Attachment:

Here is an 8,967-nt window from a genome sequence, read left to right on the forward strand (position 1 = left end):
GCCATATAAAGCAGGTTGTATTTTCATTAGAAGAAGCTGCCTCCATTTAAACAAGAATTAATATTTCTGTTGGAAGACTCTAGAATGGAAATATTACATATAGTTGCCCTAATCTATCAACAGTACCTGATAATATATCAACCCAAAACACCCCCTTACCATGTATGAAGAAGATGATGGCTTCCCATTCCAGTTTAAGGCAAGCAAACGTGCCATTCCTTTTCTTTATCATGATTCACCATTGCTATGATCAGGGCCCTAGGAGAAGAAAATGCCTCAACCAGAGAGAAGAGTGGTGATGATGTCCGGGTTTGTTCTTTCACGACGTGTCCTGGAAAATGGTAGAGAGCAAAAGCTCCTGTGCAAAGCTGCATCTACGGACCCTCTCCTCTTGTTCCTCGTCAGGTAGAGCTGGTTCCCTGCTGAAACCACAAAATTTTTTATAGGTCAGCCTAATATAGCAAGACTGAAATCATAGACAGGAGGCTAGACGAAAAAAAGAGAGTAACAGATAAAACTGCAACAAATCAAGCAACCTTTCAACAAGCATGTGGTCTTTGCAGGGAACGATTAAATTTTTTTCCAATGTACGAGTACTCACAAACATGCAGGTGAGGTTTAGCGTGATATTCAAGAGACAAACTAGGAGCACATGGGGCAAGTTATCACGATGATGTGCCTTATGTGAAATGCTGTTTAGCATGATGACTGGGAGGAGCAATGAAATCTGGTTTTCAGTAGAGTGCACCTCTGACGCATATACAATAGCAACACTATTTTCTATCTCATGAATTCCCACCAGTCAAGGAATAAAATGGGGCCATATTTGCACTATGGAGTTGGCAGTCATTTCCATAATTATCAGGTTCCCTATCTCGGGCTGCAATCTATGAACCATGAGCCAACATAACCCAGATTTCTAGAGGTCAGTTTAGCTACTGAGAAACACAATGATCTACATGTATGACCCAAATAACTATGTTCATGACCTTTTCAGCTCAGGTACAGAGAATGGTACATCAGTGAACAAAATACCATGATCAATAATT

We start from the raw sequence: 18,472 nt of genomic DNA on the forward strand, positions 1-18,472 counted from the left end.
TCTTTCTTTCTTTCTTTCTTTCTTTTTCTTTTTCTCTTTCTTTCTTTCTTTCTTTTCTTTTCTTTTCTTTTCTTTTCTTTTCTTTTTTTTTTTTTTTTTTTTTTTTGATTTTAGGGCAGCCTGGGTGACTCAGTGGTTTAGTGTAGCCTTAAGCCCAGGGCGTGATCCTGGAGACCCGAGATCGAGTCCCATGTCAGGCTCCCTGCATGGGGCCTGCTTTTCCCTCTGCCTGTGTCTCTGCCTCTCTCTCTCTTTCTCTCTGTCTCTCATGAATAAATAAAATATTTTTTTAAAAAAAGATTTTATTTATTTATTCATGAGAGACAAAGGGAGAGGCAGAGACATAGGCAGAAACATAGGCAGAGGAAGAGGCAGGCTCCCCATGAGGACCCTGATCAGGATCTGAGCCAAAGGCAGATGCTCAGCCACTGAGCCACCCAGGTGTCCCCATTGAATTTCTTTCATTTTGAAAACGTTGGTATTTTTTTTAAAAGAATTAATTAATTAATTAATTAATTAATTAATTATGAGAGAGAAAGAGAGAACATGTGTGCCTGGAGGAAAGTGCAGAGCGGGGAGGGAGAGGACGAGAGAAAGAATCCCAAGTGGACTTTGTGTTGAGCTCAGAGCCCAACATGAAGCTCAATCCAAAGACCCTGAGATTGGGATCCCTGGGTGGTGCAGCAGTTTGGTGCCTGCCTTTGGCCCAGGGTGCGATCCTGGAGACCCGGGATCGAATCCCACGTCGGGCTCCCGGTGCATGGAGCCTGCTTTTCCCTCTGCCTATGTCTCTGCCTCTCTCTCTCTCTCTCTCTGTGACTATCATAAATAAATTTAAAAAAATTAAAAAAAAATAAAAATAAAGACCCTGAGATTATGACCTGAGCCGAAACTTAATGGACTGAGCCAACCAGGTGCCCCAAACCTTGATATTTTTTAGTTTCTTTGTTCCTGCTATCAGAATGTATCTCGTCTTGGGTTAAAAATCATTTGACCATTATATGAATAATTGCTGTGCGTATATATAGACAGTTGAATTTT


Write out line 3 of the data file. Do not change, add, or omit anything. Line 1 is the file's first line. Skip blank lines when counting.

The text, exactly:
We start from the raw sequence: 18,472 nt of genomic DNA on the forward strand, positions 1-18,472 counted from the left end.